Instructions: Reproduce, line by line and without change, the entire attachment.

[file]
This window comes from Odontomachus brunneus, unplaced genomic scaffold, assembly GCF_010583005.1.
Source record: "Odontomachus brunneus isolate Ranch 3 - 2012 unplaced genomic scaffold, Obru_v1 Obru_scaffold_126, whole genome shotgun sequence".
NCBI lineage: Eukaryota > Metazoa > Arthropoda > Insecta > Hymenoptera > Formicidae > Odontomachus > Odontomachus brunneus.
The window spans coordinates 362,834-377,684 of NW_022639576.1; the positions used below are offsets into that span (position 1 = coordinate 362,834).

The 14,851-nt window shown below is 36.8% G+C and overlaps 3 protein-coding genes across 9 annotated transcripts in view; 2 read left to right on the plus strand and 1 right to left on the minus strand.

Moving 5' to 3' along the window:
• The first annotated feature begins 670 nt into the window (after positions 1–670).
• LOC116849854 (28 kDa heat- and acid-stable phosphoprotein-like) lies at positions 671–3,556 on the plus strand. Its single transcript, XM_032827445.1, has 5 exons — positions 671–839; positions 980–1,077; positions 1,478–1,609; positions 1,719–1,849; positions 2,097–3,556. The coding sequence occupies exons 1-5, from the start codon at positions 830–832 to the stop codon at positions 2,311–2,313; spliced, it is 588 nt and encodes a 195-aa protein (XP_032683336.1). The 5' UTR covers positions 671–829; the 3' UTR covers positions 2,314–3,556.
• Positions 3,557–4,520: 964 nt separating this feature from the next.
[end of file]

This window comes from Odontomachus brunneus, unplaced genomic scaffold, assembly GCF_010583005.1.
Source record: "Odontomachus brunneus isolate Ranch 3 - 2012 unplaced genomic scaffold, Obru_v1 Obru_scaffold_126, whole genome shotgun sequence".
NCBI lineage: Eukaryota > Metazoa > Arthropoda > Insecta > Hymenoptera > Formicidae > Odontomachus > Odontomachus brunneus.
The window spans coordinates 362,834-377,684 of NW_022639576.1; the positions used below are offsets into that span (position 1 = coordinate 362,834).

The 14,851-nt window shown below is 36.8% G+C and overlaps 3 protein-coding genes across 9 annotated transcripts in view; 2 read left to right on the plus strand and 1 right to left on the minus strand.

Moving 5' to 3' along the window:
• The first annotated feature begins 670 nt into the window (after positions 1–670).
• LOC116849854 (28 kDa heat- and acid-stable phosphoprotein-like) lies at positions 671–3,556 on the plus strand. Its single transcript, XM_032827445.1, has 5 exons — positions 671–839; positions 980–1,077; positions 1,478–1,609; positions 1,719–1,849; positions 2,097–3,556. The coding sequence occupies exons 1-5, from the start codon at positions 830–832 to the stop codon at positions 2,311–2,313; spliced, it is 588 nt and encodes a 195-aa protein (XP_032683336.1). The 5' UTR covers positions 671–829; the 3' UTR covers positions 2,314–3,556.
• Positions 3,557–4,520: 964 nt separating this feature from the next.